Cash Flow Management. If the company is relying on supplier finance programs, such as supply chain financing, structured trade payables, reverse factoring, or vendor financing, to manage its cash flow, the company should include the following:
- The materials terms of such arrangements; and
- Whether such arrangements have had or are expected to have a material impact on the company’s balance sheet, statement of cash flows, or short- and long-term liquidity.
CARES Act. If the company has received financial assistance under the Coronavirus Aid, Relief, and Economic Security Act (“CARES Act”), the company should include the following:
- The material terms of the financial assistance; and
- The impact of that financial assistance on the company’s financial condition, liquidity, and capital resources.
Ability to Continue as a Going Concern.
- If there are any conditions and events that, taken as a whole, raise substantial doubt about the company’s ability to continue as a going concern; and
- If so, the company’s plans to address those challenges.
In addition, the SEC has reminded companies that COVID-19 may materially impact other disclosures, such as disclosure controls and procedures and internal control over financial reporting.
Also on June 23, 2020, in conjunction with the guidance from the Division of Corporation Finance discussed above, the SEC’s Office of the Chief Accountant (“OCA”) issued a statement regarding the importance of high-quality financial reporting in light of the effects of COVID-19, supplementing its previous statement from April 3, 2020. Among other topics, the OCA discussed certain matters relating to audit and accounting disclosures, including the following:
Significant Judgments and Estimates. Companies should ensure that significant judgments and estimates are well-reasoned and disclosed in a manner that is understandable and useful to investors, and the resulting financial reporting reflects and is consistent with the company’s specific facts and circumstances.
Internal Controls. Companies are reminded to disclose any changes that materially affect, or are reasonably likely to materially affect, internal control over financial reporting in the report for the fiscal quarter in which the change occurred, including, as follows:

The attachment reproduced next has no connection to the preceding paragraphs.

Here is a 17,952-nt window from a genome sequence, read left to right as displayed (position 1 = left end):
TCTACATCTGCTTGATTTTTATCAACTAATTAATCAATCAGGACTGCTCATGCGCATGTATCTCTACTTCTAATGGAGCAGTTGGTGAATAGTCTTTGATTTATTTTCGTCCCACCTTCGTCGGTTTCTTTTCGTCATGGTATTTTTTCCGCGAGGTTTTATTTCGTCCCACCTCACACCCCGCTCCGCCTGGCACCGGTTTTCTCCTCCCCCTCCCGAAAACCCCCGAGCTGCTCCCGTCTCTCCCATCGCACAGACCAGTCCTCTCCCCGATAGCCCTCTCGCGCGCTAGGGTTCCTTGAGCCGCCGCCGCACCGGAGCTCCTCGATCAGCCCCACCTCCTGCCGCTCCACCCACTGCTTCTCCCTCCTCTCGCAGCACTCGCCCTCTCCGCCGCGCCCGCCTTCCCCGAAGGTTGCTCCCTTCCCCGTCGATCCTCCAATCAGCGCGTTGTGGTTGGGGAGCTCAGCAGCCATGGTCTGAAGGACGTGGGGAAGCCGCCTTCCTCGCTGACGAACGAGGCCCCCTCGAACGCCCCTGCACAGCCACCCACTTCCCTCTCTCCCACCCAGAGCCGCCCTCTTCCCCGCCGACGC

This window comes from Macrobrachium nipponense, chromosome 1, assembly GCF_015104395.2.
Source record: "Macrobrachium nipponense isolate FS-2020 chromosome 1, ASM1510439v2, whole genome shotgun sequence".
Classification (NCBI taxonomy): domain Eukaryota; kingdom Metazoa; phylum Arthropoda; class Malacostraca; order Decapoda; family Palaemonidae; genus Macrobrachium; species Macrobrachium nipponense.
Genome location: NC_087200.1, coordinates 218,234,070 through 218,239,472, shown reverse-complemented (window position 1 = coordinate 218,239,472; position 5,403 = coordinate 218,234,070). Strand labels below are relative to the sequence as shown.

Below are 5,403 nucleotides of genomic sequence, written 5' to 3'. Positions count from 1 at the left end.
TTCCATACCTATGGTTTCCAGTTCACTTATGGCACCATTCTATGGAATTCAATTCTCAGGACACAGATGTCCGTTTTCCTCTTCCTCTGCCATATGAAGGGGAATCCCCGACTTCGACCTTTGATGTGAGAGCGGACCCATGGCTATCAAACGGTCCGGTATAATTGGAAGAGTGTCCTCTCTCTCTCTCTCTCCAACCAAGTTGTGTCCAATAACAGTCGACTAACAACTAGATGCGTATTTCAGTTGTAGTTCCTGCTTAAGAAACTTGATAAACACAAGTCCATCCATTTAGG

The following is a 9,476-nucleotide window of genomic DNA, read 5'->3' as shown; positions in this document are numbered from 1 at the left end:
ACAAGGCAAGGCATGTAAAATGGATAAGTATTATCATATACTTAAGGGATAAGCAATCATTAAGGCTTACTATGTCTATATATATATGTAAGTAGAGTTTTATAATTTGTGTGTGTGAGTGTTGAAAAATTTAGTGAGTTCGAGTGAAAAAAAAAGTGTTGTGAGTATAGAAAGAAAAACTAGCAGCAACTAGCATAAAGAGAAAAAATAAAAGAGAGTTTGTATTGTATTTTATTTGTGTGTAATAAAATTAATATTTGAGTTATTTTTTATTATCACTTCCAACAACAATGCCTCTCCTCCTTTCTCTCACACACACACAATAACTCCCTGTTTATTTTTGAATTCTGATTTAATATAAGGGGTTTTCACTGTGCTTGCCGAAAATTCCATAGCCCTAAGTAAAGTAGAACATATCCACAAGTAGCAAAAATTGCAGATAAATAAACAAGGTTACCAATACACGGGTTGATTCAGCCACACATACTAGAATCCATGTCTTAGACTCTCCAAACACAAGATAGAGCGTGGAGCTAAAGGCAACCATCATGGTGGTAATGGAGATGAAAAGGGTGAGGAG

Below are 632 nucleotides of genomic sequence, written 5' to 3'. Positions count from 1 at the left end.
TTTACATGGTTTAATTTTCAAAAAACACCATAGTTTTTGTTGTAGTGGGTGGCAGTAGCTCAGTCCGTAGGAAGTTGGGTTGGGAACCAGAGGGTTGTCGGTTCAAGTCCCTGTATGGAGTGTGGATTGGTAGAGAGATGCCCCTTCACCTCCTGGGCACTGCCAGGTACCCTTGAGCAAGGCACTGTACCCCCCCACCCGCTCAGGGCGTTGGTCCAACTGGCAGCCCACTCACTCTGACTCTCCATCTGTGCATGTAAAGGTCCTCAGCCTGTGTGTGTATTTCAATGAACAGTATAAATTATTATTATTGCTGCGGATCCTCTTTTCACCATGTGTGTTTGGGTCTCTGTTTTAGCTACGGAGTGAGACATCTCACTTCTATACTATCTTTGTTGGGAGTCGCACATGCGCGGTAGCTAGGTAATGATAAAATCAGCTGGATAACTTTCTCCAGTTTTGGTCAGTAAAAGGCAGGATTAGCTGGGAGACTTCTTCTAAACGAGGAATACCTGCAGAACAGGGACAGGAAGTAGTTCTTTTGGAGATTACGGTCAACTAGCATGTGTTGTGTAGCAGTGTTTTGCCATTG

- These changes may include changes made to how controls operate or can be tested or the risk of the control not operating effectively in a telework environment; and
- Changes to the business and additional uncertainties in the present environment may result in additional risk of material misstatement to the financial statements, and new or enhanced controls may need to be implemented to mitigate such risks.
Ability to Continue as a Going Concern. Management and auditors should evaluate the company’s ability to continue as a going concern. When conditions and events, taken as a whole, raise substantial doubts about the company’s ability to continue as a going concern, the company should disclose:
- The principal conditions giving rise to the substantial doubt;
- Management’s evaluation of the significance of those conditions relative to the company’s ability to meet its obligations;
- If applicable, management’s plans that alleviated the substantial doubt; and
- Additional disclosure in the event management’s plans do not alleviate the substantial doubt.
For further information, please contact a member of the Haynes and Boone Capital Markets and Securities practice group.